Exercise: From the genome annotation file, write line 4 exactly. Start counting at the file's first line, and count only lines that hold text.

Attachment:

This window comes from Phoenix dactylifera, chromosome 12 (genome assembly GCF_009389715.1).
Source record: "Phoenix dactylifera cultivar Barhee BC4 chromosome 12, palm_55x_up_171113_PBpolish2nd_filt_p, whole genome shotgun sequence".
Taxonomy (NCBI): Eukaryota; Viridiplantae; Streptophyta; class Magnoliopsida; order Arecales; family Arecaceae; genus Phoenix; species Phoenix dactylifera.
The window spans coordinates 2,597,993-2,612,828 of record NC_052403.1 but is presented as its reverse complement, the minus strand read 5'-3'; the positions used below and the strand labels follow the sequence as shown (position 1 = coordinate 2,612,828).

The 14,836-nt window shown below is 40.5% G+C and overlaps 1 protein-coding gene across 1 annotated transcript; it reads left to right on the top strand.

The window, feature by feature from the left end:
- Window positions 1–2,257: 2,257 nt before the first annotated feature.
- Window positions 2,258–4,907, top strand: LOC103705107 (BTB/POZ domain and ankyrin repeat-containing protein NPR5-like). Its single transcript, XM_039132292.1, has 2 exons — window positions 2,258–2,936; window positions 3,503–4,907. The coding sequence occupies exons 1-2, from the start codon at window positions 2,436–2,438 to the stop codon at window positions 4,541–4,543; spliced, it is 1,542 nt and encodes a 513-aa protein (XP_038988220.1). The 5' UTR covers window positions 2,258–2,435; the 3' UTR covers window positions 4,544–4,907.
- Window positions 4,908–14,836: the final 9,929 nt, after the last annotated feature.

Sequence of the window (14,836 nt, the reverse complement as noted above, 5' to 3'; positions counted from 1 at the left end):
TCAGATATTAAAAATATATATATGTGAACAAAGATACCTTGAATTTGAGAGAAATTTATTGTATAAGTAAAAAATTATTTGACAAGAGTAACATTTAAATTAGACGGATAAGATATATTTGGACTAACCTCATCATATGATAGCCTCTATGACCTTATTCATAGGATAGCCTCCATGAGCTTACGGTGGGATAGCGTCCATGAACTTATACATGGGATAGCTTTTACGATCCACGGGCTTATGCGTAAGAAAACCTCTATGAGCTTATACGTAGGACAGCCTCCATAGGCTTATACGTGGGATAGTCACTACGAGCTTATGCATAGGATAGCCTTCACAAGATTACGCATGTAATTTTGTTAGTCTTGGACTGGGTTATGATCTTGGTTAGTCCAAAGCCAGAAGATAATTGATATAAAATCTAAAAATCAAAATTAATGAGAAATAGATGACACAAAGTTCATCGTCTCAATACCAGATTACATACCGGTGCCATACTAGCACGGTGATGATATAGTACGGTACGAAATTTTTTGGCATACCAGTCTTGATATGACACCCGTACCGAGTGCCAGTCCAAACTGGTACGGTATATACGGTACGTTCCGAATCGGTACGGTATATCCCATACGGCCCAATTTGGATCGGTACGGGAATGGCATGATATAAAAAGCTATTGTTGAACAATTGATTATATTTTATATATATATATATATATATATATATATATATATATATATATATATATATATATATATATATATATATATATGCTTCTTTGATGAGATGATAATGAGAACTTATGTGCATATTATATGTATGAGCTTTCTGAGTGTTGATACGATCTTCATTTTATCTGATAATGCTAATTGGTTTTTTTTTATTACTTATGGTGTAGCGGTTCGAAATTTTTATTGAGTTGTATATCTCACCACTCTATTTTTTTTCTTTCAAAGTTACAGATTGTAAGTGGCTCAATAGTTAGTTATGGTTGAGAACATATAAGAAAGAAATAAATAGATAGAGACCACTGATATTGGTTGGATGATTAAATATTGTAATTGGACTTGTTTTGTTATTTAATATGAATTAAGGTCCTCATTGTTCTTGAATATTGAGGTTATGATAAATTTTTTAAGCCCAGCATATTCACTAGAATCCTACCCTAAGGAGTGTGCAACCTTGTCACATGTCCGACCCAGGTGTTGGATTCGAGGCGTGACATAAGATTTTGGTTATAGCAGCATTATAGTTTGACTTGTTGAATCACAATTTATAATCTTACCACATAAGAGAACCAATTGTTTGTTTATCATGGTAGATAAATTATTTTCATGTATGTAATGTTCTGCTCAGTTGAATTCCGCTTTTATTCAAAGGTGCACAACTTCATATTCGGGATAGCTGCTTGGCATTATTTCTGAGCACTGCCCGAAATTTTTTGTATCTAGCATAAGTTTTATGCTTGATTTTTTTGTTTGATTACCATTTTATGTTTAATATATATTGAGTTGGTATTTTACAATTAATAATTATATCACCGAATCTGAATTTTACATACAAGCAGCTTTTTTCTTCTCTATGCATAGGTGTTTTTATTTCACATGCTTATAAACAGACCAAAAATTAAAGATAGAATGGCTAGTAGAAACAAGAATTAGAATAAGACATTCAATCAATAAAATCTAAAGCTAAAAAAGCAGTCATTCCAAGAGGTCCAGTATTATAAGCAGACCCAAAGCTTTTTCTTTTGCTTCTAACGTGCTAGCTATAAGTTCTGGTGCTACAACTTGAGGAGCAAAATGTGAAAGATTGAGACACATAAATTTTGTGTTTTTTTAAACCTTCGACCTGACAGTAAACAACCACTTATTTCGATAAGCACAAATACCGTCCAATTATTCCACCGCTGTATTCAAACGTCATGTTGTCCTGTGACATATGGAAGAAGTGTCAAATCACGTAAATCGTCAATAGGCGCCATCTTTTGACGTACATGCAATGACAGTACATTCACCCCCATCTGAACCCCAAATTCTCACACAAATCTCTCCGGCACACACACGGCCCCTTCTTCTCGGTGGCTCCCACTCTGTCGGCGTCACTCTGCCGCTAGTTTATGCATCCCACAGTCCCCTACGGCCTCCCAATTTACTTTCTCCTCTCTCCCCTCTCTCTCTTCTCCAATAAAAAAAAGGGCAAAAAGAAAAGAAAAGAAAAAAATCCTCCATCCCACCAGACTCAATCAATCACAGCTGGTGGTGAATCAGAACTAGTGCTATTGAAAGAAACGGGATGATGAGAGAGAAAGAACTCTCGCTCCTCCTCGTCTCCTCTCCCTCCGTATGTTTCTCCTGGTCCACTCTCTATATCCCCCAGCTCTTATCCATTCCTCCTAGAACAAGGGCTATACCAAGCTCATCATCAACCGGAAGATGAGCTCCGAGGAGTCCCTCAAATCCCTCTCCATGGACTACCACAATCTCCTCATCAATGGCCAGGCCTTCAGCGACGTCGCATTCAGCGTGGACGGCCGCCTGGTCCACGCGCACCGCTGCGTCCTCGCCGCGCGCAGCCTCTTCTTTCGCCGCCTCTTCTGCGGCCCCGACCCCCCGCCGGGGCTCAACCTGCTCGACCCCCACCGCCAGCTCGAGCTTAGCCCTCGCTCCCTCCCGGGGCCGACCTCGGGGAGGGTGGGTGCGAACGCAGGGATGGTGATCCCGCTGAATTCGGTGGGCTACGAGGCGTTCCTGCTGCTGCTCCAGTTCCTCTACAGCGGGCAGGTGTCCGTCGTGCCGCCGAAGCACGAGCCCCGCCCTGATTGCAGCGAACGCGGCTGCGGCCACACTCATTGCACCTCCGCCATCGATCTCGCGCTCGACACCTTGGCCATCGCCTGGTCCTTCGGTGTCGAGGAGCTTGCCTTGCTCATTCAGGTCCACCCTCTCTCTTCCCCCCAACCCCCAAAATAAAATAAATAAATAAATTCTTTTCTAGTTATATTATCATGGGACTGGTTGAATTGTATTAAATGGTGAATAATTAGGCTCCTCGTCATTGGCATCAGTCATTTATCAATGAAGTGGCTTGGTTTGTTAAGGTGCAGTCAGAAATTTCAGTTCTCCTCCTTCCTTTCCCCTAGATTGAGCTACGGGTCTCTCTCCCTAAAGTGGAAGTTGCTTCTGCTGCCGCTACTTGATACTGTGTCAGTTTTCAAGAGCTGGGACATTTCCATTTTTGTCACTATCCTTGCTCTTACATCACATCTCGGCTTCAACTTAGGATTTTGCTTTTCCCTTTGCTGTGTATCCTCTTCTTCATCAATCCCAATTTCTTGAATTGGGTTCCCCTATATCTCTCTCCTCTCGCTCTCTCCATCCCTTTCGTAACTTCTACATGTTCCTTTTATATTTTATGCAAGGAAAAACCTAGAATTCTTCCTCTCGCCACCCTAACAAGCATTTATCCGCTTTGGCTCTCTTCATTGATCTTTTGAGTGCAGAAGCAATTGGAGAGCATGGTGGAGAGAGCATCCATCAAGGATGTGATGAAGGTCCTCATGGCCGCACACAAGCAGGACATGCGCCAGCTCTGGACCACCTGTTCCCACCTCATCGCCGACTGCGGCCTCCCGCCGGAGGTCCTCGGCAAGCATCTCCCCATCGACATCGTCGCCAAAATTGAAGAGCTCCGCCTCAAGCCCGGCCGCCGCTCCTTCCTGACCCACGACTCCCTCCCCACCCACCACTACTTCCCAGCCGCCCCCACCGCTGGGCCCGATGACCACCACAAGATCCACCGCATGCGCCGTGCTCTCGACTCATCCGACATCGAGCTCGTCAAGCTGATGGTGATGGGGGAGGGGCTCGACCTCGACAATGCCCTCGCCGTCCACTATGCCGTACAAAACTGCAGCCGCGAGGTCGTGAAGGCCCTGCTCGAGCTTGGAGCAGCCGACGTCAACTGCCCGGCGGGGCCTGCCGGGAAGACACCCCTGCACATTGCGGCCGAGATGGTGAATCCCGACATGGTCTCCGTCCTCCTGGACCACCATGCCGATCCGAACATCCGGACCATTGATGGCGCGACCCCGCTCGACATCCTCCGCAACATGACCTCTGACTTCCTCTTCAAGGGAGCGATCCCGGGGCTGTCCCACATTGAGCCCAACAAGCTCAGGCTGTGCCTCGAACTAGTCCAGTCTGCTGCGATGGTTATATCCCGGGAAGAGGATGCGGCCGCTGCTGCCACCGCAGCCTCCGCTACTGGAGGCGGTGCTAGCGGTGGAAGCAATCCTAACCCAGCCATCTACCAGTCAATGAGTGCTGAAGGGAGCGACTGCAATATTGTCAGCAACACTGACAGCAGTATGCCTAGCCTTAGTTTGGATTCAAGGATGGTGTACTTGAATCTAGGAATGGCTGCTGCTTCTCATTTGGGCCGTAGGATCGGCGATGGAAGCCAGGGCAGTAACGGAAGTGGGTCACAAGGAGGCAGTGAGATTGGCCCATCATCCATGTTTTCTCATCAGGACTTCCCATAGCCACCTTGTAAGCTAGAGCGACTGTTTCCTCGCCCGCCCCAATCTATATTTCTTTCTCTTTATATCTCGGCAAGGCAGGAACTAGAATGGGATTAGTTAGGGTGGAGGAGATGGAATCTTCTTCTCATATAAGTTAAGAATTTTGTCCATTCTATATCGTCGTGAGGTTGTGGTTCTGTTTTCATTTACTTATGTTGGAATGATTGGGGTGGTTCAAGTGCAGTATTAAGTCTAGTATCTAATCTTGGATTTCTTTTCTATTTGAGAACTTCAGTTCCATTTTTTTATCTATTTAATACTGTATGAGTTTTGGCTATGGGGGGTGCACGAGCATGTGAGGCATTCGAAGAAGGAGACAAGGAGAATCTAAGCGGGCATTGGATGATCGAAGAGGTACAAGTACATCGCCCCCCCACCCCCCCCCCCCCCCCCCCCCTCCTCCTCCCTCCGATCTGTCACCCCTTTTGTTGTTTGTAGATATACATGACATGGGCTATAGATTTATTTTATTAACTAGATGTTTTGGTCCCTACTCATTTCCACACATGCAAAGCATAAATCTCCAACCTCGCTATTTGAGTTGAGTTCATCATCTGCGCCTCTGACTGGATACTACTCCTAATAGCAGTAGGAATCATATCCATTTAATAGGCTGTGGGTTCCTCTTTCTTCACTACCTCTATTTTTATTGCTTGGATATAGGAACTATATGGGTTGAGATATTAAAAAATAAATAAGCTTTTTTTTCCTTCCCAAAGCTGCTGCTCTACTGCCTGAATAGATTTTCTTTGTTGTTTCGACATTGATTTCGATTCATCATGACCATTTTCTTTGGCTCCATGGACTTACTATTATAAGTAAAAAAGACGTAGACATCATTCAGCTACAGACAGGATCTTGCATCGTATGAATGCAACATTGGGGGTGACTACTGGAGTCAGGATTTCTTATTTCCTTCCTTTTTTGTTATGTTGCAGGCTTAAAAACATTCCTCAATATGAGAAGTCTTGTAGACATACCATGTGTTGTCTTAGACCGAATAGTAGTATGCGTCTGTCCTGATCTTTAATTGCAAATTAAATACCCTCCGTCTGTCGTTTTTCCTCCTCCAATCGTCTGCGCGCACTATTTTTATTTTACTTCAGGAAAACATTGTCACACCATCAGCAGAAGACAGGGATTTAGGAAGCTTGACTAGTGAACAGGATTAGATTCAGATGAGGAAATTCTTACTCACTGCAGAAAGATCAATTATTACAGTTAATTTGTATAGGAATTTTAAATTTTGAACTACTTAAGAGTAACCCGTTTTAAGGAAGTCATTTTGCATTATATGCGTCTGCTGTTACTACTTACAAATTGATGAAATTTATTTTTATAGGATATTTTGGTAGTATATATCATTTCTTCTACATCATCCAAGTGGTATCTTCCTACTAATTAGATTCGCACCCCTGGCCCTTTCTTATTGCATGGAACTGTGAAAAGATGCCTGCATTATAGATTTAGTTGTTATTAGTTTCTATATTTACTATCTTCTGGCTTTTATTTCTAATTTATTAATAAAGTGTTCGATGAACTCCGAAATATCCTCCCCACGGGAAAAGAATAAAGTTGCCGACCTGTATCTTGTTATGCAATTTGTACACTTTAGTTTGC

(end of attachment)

The window spans coordinates 2,597,993-2,612,828 of record NC_052403.1 but is presented as its reverse complement, the minus strand read 5'-3'; the positions used below and the strand labels follow the sequence as shown (position 1 = coordinate 2,612,828).